It is very early on Tuesday morning, Oct. 3. I have just surrendered to a night of tossing and turning, my mind replaying the scenes and interviews I had witnessed the previous day on various news outlets covering the senseless tragedy at a country music festival in Las Vegas.
I probably had fallen into and out of light sleep but my heart had become so troubled that I woke up weeping, crying to the Lord. My burden this night was not so much struggling with the question of why things like this occur, though like many Christians, I do think on this question in times like these.
This night my burden is simply over the loss of at least 58 human lives, the suffering that nearly 500 others are enduring personally and the thousands of family and friends of those affected.
With a certain measure of guilt, I seriously question whether I have ever had such an overwhelming sense of the importance of human life to God. I am struggling to understand why I have not felt this level of grief in the multitude of terrorist attacks we have seen in our country and the world in the past two decades.
Further, every night that I turn on the local news I see a senseless act that has led to the death of one or more individuals.
Why hasn't the sum of these acts ever brought me to this level of sorrow over the loss of human life? Probably the biggest source of my measure of guilt from this new sense of the importance of human life comes in considering the estimated 40–50 million lives taken through the heinous act of abortion.
I have witnessed countless others give testimony to the grief they themselves have over the murder of children and certainly felt grief and sorrow. For me, though, this night was unlike any other.
As Christians, and especially as Southern Baptists, we regularly affirm the value of human life. We set aside one Sunday each year to do so and, in 2015, we passed a resolution on the issue in our annual meeting in Columbus, Ohio.
As evident in the wake of recent hurricanes in Texas and Florida, we have churches that consistently aid in disaster relief. We serve in variety of ways to feed the hungry, clothe the poor and serve our communities in ministry projects. An entity in our convention, the Ethics & Religious Liberty Commission, aids churches in promoting the sanctity of human life to governmental officials in policy and legislation. We have professors in our seminaries who often produce sound biblical arguments on the importance of human life.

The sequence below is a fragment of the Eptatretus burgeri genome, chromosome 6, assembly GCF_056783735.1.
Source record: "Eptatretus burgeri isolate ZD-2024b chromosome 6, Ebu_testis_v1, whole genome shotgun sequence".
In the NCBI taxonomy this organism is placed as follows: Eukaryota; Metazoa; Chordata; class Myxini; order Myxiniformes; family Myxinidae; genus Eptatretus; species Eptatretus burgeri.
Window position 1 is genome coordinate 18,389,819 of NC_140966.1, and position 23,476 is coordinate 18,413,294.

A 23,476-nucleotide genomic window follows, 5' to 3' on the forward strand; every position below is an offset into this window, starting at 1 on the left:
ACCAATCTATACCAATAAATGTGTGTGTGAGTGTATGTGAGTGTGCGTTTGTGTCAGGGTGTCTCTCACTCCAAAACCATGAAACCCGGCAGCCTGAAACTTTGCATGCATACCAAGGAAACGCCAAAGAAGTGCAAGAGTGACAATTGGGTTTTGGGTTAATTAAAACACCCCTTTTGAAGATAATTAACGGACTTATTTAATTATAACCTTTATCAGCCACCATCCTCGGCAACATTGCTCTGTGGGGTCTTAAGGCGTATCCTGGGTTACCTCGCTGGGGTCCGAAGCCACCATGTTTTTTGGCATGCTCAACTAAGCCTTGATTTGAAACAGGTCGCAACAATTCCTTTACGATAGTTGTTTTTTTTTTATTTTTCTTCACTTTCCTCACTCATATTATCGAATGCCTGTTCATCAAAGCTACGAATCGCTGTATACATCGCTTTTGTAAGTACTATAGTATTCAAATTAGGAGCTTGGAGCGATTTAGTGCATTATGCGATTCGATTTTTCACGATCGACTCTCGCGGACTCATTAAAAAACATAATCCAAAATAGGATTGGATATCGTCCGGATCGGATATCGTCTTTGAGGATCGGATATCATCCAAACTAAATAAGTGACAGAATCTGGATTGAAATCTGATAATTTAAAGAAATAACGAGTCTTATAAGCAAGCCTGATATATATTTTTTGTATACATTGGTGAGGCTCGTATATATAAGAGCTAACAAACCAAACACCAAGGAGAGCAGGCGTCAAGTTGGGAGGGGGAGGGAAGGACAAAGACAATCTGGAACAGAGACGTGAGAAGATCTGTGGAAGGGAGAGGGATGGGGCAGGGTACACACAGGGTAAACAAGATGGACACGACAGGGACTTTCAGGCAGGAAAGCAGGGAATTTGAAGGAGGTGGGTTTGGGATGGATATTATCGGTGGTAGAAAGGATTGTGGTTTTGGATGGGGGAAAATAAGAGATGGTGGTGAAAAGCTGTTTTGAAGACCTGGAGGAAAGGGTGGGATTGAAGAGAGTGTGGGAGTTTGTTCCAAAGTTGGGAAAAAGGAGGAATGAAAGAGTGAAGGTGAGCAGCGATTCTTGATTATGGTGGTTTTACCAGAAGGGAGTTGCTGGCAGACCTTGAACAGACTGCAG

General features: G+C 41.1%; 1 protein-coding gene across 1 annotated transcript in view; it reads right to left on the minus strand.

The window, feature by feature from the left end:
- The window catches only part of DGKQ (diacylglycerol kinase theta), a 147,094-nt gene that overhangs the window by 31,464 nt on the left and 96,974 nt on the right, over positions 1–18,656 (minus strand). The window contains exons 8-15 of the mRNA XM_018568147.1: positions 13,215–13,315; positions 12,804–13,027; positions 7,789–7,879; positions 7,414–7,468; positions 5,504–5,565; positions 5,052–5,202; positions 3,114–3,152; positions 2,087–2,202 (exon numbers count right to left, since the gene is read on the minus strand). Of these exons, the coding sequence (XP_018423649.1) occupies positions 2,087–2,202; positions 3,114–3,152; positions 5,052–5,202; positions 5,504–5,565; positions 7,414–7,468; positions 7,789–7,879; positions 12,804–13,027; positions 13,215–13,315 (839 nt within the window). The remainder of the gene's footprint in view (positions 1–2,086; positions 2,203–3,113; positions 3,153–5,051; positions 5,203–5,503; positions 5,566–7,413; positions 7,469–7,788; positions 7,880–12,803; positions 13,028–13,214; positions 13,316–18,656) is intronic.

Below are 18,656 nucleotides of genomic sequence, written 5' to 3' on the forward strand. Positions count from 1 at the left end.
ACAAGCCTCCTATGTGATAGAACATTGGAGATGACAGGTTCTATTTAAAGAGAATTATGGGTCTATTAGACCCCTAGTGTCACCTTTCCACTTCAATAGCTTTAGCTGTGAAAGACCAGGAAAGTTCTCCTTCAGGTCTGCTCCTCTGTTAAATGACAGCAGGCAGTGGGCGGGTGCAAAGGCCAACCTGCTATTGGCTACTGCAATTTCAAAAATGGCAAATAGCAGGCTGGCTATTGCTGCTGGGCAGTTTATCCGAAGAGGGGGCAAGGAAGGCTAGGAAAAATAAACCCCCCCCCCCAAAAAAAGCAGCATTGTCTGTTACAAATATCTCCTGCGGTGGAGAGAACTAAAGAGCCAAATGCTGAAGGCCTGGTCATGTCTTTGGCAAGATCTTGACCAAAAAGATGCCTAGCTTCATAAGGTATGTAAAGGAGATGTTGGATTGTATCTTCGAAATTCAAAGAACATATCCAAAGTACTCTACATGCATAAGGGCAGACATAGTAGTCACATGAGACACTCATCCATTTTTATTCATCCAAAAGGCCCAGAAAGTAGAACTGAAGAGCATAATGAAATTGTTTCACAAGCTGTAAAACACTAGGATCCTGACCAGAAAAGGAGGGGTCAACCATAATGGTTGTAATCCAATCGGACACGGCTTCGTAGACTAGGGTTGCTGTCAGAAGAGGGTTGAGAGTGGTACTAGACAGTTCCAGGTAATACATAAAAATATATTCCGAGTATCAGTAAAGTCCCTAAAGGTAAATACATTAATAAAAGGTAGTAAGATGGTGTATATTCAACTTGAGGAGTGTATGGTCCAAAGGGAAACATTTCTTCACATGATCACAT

Still, in light of recent events, we must strengthen our resolve.
The church today cannot overemphasize the value of human life. Though we face a variety of issues in our culture today, it is this one that demands our constant attention. Further, this commonly held belief relates to many other issues we are facing regarding sexuality, race, bioethics, immigration, human suffering, political agendas, the threat of nuclear war and even questions about the long-term effects of certain forms of athletic competition.
I do not claim to have all of the answers to how we might do more as Christians and as churches, but I am convinced that our mission, our teaching and our ministries must manifest both a clear articulation and a visible representation of our commitment that human beings, who alone are created in the image of and show forth the attributes of the triune God, have immeasurable worth to that same God and to His church.
Foundational to this is the unwavering commitment that the same God who created humans in His image has sent His only Son -- who Himself is the image of the invisible God, the exact representation of His nature -- to be sin for us.
It is in the Gospel that we truly understand the inexplicable value of human life to God. Christ came so that man might have life and that abundantly. He came to gain victory over death. Therefore, as followers of Christ who possess assurance of these truths, we must grow to value life in everything we say, think and do as we carry the message to a world that feels the sting of death -- both physical and spiritual.
We take this Gospel to every human being, knowing that whosoever will can receive the gift of everlasting life. Ultimately, this investment in the lives of others grows in direct relation to the value we place on human life itself.
Steven L. James is assistant vice president for academic administration at Southwestern Baptist Theological Seminary.